6. All I can say is that I almost completely disagree with your version of the facts, assessment and conclusion especially in regards to Paterno's complicity in some kind of cover up. If that were the case, he would have been charged vis a vis the Grand Jury investigation which as far as I can tell was objective and completely thorough.
  7. This may have been said already; I don't want to wade through 12 pages of threads to check: In his partial defense, consider Paterno's age and background. He was part of a generation still heavily influenced by Victorian reticence. Many men of that time - except for perhaps trading a few "dirty" jokes - were unable to have a serious conversation about sex, ever.

    Paterno's life and death were a vivid example that part of living a successful life is to leave it at the right time. How much better it would have been for him and us if he'd died six months earlier.
  8. Good grief Lugan, you may want seek some professional help for some of this...venting here on WFF is cool and we're certainly all here for you, but seriously.

    You bounced from bashing Catholics to bashing Newt to George W. Bush to Nixon (thanks for throwing in Blagojevich) to Barry Bonds to Jim! Not sure how much history you read, but the world has always had and I do think always will have men and women who do bad things. Some get their just due, some do not -- our legal system is also imperfect and has been shown corrupt at times.

    In the case of Paterno, he has not been proven guilty in a court of law... public court of opinion perhaps, but not in a court of law. Regrettably, his passing will leave a major void in getting all the facts.
  9. I absolutely over-reached venting on this topic on a flyfishing site. Mea culpa. bawling:

    On the other hand, if you start threads on a controversial NFR topic, someone will fire up the howitzer every time. It was my turn. :mad:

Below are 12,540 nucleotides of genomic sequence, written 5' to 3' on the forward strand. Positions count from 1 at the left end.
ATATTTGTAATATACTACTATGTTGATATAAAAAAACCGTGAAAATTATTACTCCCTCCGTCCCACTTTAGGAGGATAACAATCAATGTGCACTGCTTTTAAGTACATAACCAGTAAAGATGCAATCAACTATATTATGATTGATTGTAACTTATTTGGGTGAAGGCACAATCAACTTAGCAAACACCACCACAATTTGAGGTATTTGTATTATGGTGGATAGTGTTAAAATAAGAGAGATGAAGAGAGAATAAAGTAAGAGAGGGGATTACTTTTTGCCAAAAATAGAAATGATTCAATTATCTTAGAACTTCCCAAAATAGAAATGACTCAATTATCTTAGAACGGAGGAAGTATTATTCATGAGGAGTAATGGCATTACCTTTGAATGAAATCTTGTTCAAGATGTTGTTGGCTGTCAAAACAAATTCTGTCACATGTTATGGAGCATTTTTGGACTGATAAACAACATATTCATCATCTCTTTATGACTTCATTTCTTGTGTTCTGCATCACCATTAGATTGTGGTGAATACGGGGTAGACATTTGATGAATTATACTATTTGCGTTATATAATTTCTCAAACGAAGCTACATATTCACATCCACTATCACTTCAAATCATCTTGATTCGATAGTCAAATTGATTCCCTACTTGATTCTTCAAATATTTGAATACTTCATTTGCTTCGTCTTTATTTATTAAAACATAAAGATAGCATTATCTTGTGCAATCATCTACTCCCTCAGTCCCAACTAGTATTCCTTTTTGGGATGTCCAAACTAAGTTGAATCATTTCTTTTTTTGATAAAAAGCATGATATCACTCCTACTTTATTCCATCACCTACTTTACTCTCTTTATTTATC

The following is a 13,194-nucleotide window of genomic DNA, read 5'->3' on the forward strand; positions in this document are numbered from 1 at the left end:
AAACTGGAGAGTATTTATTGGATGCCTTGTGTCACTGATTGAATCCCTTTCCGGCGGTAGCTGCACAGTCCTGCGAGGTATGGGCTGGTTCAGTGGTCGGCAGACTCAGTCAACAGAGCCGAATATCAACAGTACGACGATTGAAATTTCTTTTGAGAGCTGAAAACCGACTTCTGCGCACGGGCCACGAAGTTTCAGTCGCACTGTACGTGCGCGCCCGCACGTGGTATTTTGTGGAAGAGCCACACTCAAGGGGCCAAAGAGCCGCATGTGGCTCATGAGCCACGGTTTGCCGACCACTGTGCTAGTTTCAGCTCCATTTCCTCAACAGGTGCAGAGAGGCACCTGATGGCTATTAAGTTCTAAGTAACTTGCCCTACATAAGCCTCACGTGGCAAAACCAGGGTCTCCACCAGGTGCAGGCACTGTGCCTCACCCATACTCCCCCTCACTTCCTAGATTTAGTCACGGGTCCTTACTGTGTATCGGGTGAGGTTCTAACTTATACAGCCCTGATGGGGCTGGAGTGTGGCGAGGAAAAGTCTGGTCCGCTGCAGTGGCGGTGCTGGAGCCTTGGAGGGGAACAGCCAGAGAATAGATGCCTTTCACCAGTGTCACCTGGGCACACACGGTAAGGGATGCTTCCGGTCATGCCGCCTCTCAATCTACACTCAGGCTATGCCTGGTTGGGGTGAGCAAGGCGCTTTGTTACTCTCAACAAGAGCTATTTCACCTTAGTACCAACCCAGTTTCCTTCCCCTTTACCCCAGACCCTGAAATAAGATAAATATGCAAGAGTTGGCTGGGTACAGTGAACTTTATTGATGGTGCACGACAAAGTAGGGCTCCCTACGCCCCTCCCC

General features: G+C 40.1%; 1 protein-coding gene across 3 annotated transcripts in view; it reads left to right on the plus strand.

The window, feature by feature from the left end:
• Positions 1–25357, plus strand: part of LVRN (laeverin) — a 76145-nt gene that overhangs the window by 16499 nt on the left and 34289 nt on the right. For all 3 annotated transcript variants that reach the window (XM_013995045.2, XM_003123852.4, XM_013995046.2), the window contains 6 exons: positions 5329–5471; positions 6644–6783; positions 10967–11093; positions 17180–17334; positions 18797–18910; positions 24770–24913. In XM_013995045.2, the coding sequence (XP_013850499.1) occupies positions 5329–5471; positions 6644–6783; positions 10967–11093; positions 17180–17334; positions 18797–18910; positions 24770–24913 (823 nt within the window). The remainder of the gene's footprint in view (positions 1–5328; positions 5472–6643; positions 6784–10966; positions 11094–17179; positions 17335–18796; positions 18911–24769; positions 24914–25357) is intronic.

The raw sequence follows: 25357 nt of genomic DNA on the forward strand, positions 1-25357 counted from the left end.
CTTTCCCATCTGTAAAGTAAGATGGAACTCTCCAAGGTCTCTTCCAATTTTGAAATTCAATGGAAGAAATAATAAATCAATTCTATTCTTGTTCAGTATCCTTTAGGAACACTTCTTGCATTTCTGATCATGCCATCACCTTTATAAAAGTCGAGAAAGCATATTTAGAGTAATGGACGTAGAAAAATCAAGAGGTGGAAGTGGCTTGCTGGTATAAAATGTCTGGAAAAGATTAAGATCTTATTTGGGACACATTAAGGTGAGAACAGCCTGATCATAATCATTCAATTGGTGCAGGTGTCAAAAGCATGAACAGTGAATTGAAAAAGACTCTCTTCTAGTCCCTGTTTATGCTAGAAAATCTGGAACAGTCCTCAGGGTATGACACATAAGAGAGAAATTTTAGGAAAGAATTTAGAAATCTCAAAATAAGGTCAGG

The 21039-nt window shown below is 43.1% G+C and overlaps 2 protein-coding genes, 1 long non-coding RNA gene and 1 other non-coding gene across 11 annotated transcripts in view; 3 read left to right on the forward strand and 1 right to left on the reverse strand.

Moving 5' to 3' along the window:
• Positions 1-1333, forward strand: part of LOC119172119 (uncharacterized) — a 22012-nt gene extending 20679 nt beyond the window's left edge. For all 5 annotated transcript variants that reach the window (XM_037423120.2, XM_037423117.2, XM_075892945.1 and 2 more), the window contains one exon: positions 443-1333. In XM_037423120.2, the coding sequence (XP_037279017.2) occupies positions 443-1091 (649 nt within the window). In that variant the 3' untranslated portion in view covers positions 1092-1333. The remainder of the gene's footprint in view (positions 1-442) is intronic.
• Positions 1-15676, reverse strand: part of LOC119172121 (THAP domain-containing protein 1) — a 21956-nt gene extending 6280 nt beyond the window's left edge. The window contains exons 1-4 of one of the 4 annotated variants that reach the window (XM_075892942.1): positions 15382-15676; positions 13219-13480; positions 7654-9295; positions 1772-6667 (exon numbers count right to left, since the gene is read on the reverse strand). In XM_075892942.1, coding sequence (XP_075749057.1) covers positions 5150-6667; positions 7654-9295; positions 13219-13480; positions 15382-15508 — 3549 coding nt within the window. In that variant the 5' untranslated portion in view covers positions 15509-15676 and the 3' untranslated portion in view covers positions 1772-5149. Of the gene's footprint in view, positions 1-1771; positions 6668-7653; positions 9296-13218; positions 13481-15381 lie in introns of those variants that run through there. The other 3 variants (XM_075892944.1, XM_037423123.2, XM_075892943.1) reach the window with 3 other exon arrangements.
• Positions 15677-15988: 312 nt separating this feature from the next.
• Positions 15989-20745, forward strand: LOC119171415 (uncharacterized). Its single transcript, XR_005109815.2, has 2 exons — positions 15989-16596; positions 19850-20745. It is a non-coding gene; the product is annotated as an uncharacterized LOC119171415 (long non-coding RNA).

And now I'll refrain until we get closer to the election in November. :)
  10. I'm sure after reading this blog that I could benifit from professional help . Do you have any sources that may be able to assist me????
  11. Damn I wish Christopher Hitchens could have taken a peek at this thread before he died. Him, I will miss.
  12. You forgot to mention the Hon Dem Barney Frank and the selling of boys for prostitution from his
    residence in DC.

  13. +1
  14. I take it back this is about Joe Paterno.
  15. Pretty close to slander their Ribka. You may want to review the record on this one.

    Go Sox,
  16. I think internet slander doesn't count since anyone on an internet forum is, for all intensive purposes, universally regarded as an asshole,..or at least there's a high probability they are. No offense to this fine community,....or myself.
  17. This made me laugh, as it would some of my friends and colleagues on the faculty there, I'm sure. Penn State has become a pretty good university over the past few decades, although it would have to be a pretty big list of "best University's [sic] in the country" for it to be one of them. It is the excellent faculty that make Penn State, or any university, great. The amount of dollars brought in by the faculty at Penn State in the form of grants and contracts every year would make Paterno's gifts seem puny by comparison.